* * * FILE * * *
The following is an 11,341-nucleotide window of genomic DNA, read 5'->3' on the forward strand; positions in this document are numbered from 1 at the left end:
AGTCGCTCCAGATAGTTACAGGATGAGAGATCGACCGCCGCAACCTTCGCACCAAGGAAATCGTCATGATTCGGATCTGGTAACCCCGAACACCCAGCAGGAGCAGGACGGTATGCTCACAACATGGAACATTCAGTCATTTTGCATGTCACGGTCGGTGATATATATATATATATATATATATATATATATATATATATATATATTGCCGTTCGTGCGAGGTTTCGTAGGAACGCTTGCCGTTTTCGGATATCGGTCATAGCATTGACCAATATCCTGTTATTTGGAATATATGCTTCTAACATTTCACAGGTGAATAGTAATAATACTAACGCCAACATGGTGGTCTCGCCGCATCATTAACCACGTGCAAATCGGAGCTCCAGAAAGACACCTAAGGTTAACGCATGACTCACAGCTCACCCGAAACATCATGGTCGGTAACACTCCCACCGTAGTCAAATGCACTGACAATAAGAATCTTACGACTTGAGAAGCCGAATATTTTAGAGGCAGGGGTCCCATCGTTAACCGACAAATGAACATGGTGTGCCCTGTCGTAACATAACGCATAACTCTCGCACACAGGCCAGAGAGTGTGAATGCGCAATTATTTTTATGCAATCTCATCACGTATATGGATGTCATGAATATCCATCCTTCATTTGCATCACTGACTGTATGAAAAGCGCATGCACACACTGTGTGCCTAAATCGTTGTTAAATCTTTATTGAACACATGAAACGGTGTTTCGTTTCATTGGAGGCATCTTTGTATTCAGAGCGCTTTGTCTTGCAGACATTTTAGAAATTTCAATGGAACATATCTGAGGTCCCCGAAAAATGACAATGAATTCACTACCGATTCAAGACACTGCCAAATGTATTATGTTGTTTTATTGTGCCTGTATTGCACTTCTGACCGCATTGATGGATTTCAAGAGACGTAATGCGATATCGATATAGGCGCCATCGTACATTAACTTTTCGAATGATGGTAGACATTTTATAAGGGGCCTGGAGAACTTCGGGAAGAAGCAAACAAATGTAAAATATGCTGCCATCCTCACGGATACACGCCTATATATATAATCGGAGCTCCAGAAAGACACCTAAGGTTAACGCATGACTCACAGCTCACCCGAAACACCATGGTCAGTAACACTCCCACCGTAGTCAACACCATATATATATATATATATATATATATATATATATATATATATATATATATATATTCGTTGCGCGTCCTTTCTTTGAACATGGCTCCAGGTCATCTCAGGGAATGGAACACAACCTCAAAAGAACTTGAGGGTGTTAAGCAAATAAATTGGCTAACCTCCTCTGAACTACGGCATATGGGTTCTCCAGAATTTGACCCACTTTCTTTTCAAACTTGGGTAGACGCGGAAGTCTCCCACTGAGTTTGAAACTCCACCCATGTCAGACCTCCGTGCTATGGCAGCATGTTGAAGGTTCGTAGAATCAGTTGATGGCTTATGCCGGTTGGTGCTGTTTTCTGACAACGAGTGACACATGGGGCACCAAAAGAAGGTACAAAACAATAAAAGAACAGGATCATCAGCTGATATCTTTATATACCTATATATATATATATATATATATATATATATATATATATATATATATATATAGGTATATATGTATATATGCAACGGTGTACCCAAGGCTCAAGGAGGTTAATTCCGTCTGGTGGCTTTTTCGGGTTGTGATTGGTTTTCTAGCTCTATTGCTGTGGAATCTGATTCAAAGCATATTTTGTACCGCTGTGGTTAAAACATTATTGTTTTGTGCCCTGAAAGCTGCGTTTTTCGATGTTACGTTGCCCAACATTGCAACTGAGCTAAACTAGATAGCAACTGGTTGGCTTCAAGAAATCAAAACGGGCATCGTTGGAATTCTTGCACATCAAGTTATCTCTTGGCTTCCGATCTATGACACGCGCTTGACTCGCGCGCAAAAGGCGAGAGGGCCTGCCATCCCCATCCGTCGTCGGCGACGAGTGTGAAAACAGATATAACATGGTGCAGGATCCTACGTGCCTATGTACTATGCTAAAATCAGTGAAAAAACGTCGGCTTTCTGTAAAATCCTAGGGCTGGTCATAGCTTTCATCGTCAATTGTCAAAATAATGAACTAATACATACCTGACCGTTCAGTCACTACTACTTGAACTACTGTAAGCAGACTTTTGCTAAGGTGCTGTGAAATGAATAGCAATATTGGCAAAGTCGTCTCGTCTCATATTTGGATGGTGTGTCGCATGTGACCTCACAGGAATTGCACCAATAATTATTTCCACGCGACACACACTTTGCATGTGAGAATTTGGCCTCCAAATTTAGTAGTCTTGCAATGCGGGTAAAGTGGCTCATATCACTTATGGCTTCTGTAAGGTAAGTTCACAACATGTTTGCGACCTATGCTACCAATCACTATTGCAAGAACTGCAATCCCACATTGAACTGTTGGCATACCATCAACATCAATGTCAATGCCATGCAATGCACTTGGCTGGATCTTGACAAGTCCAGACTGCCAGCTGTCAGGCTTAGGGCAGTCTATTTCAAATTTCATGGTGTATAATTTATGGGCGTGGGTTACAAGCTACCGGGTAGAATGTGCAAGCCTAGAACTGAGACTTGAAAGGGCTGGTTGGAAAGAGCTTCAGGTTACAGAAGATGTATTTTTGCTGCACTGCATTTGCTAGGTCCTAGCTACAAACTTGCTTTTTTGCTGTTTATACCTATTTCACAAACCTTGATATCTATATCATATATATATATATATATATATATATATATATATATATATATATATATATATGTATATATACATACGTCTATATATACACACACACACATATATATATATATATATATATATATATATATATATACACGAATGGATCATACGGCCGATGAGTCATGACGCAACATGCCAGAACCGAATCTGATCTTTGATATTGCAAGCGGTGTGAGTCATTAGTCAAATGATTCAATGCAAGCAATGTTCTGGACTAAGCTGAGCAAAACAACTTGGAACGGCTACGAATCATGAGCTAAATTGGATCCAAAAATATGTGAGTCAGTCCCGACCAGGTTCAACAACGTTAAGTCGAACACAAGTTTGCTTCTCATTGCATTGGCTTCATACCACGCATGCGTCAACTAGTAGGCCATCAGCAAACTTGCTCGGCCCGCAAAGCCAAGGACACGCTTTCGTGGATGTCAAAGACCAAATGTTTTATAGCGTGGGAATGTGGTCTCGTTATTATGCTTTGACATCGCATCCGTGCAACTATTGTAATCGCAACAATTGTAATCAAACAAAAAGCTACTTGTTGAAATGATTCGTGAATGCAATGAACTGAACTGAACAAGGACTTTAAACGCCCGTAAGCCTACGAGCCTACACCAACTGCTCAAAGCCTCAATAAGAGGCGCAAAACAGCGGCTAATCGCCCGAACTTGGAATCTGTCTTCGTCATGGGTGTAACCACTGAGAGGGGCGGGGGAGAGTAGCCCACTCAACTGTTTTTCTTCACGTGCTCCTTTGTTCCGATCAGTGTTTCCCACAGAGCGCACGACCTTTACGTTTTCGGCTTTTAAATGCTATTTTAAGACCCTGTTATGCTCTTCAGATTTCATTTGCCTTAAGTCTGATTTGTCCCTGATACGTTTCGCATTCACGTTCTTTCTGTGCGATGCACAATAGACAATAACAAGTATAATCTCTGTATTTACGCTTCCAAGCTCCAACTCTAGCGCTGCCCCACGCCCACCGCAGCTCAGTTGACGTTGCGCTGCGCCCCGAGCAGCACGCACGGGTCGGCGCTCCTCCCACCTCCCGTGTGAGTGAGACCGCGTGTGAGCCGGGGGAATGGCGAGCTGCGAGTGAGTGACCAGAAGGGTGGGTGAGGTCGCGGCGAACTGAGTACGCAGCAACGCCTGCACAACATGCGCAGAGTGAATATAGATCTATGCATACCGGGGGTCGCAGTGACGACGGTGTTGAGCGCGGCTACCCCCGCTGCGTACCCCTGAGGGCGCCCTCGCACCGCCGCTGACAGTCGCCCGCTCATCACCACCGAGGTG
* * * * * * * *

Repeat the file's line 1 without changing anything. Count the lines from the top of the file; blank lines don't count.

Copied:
The following is an 11,341-nucleotide window of genomic DNA, read 5'->3' on the forward strand; positions in this document are numbered from 1 at the left end: